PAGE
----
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National Weather Service adds new thunderstorm damage threat category


The National Weather Service is adding a damage threat category to severe thunderstorm warnings starting today. 

The three levels of the damage threat, in order of highest to lowest, are destructive, considerable and base.

A destructive damage threat includes baseball-sized hail and/or 80 mph winds. A considerable damage threat includes golf ball-sized hail and/or 70 mph winds. A baseline severe thunderstorm warning remains classified as 1 inch (quarter-sized) hail and/or 58 mph winds. Storms with no damage threat tag means it is expected to be at the base level.

These new categories will inform people living in a thunderstorm-impacted area if the storm may cause substantial damage to their property.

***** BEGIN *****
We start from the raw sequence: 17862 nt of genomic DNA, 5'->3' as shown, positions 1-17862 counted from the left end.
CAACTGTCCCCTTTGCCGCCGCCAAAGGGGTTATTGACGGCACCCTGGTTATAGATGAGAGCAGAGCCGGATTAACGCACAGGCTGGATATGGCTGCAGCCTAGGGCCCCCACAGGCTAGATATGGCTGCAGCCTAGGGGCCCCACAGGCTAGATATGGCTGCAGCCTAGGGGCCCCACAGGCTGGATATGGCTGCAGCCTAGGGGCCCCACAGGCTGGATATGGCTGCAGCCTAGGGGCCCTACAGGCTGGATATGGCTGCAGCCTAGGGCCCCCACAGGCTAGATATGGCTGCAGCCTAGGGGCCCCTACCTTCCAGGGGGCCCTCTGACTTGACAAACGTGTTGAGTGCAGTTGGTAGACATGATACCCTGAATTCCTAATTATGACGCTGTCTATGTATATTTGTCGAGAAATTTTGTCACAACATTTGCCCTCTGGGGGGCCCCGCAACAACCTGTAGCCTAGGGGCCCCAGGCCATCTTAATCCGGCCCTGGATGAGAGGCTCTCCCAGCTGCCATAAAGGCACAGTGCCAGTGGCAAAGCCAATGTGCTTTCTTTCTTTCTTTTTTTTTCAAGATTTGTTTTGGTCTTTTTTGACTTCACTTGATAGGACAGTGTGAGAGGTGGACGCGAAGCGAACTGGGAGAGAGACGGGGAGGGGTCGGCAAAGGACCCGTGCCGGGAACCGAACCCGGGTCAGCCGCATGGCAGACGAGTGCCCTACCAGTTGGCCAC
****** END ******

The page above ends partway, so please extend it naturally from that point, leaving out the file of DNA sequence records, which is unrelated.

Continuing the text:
James Holmes is the meteorologist for the National Weather Service office in Birmingham. He said the new system will be useful for people living in affected locations.

“If you’re in Jefferson County and you’re living in a part of the northern county and we draw a warning in western part of the country,” Holmes said, “your phone will not go off unless you’re in or near that warned area.”  

The state of Alabama experiences frequent thunderstorms since the Southeast is an active region for them. 

Holmes also said people should not venture out of a building during a thunderstorm.

“You never want to be caught outside in a thunderstorm,” Holmes said. “Those damaging winds can knock down trees, cause power outages. The large hail if it impact you or pets can cause severe injury and even death.”

If a person is located in or nearby a destructive zone, their smart phone will alert them of the dangerous weather conditions.

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